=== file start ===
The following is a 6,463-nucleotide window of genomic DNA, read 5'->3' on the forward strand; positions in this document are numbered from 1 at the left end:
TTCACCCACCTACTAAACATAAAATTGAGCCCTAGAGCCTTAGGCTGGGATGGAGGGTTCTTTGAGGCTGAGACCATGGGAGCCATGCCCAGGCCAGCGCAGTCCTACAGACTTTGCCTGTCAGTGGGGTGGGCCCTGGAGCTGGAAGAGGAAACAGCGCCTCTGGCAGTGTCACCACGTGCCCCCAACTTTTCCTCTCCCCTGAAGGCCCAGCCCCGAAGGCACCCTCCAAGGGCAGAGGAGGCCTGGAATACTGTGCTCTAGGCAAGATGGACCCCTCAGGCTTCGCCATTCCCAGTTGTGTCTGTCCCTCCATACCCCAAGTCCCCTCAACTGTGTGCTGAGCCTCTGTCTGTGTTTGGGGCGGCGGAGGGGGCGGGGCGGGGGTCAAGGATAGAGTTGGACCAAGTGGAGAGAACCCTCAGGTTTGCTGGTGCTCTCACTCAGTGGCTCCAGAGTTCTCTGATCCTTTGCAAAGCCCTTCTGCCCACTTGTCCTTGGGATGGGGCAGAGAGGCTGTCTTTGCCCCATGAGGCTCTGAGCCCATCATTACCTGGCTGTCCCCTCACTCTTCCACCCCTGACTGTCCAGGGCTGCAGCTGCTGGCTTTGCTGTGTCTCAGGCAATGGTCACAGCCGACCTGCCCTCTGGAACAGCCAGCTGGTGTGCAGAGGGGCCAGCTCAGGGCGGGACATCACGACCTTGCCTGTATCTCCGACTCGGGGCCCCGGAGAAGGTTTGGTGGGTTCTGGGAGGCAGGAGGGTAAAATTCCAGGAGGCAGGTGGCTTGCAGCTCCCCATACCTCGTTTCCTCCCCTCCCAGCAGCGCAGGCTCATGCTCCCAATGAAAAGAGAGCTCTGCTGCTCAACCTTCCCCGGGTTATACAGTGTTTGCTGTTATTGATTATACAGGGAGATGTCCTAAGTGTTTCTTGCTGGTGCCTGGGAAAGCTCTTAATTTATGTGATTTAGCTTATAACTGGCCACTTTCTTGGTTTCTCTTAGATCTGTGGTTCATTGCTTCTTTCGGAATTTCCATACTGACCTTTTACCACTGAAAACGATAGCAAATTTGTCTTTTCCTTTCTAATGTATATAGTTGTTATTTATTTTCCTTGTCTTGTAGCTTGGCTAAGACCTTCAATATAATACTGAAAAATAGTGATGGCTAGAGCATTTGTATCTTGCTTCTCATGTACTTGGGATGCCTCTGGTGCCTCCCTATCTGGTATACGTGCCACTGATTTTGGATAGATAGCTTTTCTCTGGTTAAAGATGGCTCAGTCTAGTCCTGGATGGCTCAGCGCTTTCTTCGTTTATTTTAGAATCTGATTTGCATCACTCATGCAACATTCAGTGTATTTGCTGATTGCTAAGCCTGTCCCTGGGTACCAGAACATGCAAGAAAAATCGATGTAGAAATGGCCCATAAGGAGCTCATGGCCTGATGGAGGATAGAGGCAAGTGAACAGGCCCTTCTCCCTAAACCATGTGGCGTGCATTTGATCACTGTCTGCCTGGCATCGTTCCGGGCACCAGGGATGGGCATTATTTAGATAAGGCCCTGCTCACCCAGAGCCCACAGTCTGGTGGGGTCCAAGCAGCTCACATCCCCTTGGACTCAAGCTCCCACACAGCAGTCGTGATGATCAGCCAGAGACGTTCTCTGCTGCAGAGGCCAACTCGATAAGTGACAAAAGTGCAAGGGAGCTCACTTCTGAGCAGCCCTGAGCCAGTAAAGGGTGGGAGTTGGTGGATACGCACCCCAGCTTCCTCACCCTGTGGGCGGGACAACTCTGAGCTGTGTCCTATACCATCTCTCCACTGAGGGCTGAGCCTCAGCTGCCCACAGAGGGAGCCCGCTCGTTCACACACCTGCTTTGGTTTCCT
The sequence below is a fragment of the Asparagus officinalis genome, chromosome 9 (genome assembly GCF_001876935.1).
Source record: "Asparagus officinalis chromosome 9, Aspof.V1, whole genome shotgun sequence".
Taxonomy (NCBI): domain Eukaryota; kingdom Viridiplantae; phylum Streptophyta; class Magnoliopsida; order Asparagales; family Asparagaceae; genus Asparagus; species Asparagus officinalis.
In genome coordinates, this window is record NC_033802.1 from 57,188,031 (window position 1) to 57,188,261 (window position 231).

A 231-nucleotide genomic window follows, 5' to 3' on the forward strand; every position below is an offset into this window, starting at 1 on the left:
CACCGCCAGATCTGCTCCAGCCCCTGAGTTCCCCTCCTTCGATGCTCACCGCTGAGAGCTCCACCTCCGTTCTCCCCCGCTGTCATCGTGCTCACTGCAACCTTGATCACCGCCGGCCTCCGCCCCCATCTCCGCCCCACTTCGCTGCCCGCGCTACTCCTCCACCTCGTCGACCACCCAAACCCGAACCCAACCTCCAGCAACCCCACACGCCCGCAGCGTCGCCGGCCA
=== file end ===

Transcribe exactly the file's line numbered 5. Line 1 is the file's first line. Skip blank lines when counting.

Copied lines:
Taxonomy (NCBI): domain Eukaryota; kingdom Viridiplantae; phylum Streptophyta; class Magnoliopsida; order Asparagales; family Asparagaceae; genus Asparagus; species Asparagus officinalis.